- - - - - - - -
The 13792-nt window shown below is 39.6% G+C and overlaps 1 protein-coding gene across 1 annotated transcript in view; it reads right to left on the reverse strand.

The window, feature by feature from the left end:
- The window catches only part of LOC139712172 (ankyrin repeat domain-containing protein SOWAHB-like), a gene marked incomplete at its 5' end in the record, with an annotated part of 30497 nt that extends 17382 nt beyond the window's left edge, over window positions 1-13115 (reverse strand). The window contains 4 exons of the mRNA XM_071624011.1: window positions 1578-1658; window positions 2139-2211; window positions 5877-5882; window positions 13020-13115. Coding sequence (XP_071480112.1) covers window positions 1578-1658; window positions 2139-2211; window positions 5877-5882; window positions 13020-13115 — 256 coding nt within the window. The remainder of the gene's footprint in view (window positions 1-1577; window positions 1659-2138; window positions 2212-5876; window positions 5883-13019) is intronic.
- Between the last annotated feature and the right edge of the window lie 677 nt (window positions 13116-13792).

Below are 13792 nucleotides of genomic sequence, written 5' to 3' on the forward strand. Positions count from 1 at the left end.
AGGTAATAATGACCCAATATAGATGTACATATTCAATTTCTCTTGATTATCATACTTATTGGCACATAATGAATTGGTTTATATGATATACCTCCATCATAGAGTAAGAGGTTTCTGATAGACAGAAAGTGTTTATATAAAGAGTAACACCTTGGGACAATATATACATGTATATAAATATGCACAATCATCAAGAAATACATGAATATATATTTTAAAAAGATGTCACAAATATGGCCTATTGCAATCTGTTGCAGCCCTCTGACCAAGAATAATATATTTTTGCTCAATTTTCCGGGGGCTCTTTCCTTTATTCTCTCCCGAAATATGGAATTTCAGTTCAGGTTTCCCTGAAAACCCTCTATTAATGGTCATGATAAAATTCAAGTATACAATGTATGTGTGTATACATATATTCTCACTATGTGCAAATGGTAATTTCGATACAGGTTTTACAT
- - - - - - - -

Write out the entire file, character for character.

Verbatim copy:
The 13792-nt window shown below is 39.6% G+C and overlaps 1 protein-coding gene across 1 annotated transcript in view; it reads right to left on the reverse strand.

The window, feature by feature from the left end:
- The window catches only part of LOC139712172 (ankyrin repeat domain-containing protein SOWAHB-like), a gene marked incomplete at its 5' end in the record, with an annotated part of 30497 nt that extends 17382 nt beyond the window's left edge, over window positions 1-13115 (reverse strand). The window contains 4 exons of the mRNA XM_071624011.1: window positions 1578-1658; window positions 2139-2211; window positions 5877-5882; window positions 13020-13115. Coding sequence (XP_071480112.1) covers window positions 1578-1658; window positions 2139-2211; window positions 5877-5882; window positions 13020-13115 — 256 coding nt within the window. The remainder of the gene's footprint in view (window positions 1-1577; window positions 1659-2138; window positions 2212-5876; window positions 5883-13019) is intronic.
- Between the last annotated feature and the right edge of the window lie 677 nt (window positions 13116-13792).

Below are 13792 nucleotides of genomic sequence, written 5' to 3' on the forward strand. Positions count from 1 at the left end.
AGGTAATAATGACCCAATATAGATGTACATATTCAATTTCTCTTGATTATCATACTTATTGGCACATAATGAATTGGTTTATATGATATACCTCCATCATAGAGTAAGAGGTTTCTGATAGACAGAAAGTGTTTATATAAAGAGTAACACCTTGGGACAATATATACATGTATATAAATATGCACAATCATCAAGAAATACATGAATATATATTTTAAAAAGATGTCACAAATATGGCCTATTGCAATCTGTTGCAGCCCTCTGACCAAGAATAATATATTTTTGCTCAATTTTCCGGGGGCTCTTTCCTTTATTCTCTCCCGAAATATGGAATTTCAGTTCAGGTTTCCCTGAAAACCCTCTATTAATGGTCATGATAAAATTCAAGTATACAATGTATGTGTGTATACATATATTCTCACTATGTGCAAATGGTAATTTCGATACAGGTTTTACAT